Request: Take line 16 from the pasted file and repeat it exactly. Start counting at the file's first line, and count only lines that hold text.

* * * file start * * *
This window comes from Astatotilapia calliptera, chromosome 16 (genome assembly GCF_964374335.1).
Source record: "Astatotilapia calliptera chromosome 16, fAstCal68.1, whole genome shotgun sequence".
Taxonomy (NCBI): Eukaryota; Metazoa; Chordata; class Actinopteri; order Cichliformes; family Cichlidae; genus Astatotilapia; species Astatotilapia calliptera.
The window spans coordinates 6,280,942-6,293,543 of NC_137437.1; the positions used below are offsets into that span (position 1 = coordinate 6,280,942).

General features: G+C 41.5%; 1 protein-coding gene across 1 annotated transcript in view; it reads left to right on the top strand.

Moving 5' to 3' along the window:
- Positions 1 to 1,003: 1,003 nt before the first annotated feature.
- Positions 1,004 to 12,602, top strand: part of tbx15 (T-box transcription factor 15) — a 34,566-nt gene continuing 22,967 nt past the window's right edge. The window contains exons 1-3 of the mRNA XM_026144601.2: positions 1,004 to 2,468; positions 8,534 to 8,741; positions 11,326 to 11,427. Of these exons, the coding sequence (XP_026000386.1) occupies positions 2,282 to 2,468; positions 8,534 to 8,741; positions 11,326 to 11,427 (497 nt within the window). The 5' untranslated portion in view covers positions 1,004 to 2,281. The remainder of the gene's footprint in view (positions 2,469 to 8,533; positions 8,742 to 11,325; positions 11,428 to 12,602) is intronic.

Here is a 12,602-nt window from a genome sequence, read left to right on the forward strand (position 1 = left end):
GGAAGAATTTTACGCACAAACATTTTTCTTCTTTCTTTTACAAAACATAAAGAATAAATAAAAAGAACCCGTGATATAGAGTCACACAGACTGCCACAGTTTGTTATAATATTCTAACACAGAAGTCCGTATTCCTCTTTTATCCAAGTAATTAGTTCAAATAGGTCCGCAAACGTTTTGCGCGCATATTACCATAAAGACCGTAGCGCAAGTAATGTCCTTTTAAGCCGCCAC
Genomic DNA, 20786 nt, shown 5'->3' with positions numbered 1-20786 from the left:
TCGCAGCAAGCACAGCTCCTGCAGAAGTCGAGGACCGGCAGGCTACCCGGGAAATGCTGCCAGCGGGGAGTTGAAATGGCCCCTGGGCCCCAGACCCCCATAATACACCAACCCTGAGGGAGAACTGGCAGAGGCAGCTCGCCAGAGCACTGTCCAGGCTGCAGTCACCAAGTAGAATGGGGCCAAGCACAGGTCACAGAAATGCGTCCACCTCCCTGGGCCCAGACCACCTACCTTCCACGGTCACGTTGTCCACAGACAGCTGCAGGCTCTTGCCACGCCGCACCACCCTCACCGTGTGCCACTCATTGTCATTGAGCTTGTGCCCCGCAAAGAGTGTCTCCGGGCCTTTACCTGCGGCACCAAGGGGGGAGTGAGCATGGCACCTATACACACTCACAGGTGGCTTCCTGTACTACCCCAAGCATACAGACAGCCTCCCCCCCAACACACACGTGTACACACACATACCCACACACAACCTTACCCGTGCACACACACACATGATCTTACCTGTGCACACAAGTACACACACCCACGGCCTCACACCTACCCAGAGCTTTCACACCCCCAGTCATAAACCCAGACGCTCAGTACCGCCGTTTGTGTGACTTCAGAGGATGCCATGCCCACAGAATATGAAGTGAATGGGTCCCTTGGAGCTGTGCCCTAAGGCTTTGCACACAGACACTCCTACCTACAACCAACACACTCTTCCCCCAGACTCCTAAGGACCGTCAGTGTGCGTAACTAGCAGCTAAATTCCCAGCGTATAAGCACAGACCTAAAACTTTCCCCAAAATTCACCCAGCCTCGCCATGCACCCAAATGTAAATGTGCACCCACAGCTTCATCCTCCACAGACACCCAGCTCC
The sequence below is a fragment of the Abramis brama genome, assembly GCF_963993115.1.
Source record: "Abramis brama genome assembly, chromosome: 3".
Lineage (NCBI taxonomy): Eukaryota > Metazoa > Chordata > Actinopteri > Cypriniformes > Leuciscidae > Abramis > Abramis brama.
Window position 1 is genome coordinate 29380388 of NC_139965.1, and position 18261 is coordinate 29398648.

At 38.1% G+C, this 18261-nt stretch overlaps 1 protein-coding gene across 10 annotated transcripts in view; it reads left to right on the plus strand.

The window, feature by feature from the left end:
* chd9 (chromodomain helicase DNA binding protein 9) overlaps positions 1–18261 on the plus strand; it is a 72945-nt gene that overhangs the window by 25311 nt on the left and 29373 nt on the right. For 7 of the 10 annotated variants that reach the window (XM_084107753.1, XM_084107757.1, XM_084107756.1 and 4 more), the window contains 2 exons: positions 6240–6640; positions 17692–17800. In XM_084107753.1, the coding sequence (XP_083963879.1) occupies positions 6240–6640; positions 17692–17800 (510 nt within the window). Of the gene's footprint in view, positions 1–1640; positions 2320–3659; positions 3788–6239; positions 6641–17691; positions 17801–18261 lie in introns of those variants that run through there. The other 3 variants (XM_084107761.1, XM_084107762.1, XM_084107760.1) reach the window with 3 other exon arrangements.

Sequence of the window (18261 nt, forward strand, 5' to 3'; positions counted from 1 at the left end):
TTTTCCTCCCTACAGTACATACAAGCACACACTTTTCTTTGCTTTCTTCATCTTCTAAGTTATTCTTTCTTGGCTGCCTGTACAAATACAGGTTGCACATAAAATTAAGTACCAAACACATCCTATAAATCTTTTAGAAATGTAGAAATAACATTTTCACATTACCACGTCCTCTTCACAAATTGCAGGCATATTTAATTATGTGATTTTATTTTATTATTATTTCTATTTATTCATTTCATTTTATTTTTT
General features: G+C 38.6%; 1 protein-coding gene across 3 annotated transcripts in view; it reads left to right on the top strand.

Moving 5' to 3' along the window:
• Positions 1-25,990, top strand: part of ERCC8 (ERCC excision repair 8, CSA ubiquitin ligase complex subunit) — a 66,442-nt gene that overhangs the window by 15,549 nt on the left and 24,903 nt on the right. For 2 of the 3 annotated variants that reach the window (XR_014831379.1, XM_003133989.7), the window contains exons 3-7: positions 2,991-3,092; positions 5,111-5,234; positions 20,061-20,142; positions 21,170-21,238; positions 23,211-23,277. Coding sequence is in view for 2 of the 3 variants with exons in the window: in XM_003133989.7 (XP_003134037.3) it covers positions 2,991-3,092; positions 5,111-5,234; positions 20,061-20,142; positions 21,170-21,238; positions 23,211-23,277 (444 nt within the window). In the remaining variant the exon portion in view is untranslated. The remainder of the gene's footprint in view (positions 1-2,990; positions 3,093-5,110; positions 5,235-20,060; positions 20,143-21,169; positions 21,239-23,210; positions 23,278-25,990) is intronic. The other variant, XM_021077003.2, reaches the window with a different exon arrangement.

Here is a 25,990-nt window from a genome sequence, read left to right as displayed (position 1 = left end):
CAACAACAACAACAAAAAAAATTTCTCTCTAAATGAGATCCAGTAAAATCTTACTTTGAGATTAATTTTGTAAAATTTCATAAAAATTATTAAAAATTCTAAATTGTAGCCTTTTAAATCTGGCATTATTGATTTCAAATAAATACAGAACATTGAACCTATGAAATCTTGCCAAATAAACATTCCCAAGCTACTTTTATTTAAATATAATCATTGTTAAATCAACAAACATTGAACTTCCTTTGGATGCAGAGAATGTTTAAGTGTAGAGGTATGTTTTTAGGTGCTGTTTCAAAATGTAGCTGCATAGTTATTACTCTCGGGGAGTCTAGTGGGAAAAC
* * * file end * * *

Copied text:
Window position 1 is genome coordinate 29380388 of NC_139965.1, and position 18261 is coordinate 29398648.